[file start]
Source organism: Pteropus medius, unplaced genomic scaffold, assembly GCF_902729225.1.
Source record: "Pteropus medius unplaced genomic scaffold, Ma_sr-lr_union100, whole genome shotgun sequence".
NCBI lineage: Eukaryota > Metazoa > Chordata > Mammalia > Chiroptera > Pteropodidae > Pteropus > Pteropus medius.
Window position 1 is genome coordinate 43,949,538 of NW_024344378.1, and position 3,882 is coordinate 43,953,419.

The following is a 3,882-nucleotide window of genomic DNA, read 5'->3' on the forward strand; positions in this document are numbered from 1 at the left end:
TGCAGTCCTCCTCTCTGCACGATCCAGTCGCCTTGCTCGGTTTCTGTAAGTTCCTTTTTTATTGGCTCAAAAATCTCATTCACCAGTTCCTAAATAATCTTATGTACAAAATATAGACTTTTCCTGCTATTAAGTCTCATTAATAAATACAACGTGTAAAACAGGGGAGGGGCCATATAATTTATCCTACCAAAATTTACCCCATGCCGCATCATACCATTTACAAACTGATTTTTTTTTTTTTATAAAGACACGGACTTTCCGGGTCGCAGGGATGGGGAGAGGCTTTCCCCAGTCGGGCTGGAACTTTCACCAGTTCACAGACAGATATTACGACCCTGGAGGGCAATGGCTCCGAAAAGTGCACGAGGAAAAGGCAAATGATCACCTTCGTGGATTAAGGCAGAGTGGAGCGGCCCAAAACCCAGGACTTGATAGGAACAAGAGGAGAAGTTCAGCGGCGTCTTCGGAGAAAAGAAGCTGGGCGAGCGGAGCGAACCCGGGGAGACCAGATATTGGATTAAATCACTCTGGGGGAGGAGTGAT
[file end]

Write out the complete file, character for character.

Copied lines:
Source organism: Pteropus medius, unplaced genomic scaffold, assembly GCF_902729225.1.
Source record: "Pteropus medius unplaced genomic scaffold, Ma_sr-lr_union100, whole genome shotgun sequence".
NCBI lineage: Eukaryota > Metazoa > Chordata > Mammalia > Chiroptera > Pteropodidae > Pteropus > Pteropus medius.
Window position 1 is genome coordinate 43,949,538 of NW_024344378.1, and position 3,882 is coordinate 43,953,419.

The following is a 3,882-nucleotide window of genomic DNA, read 5'->3' on the forward strand; positions in this document are numbered from 1 at the left end:
TGCAGTCCTCCTCTCTGCACGATCCAGTCGCCTTGCTCGGTTTCTGTAAGTTCCTTTTTTATTGGCTCAAAAATCTCATTCACCAGTTCCTAAATAATCTTATGTACAAAATATAGACTTTTCCTGCTATTAAGTCTCATTAATAAATACAACGTGTAAAACAGGGGAGGGGCCATATAATTTATCCTACCAAAATTTACCCCATGCCGCATCATACCATTTACAAACTGATTTTTTTTTTTTTATAAAGACACGGACTTTCCGGGTCGCAGGGATGGGGAGAGGCTTTCCCCAGTCGGGCTGGAACTTTCACCAGTTCACAGACAGATATTACGACCCTGGAGGGCAATGGCTCCGAAAAGTGCACGAGGAAAAGGCAAATGATCACCTTCGTGGATTAAGGCAGAGTGGAGCGGCCCAAAACCCAGGACTTGATAGGAACAAGAGGAGAAGTTCAGCGGCGTCTTCGGAGAAAAGAAGCTGGGCGAGCGGAGCGAACCCGGGGAGACCAGATATTGGATTAAATCACTCTGGGGGAGGAGTGAT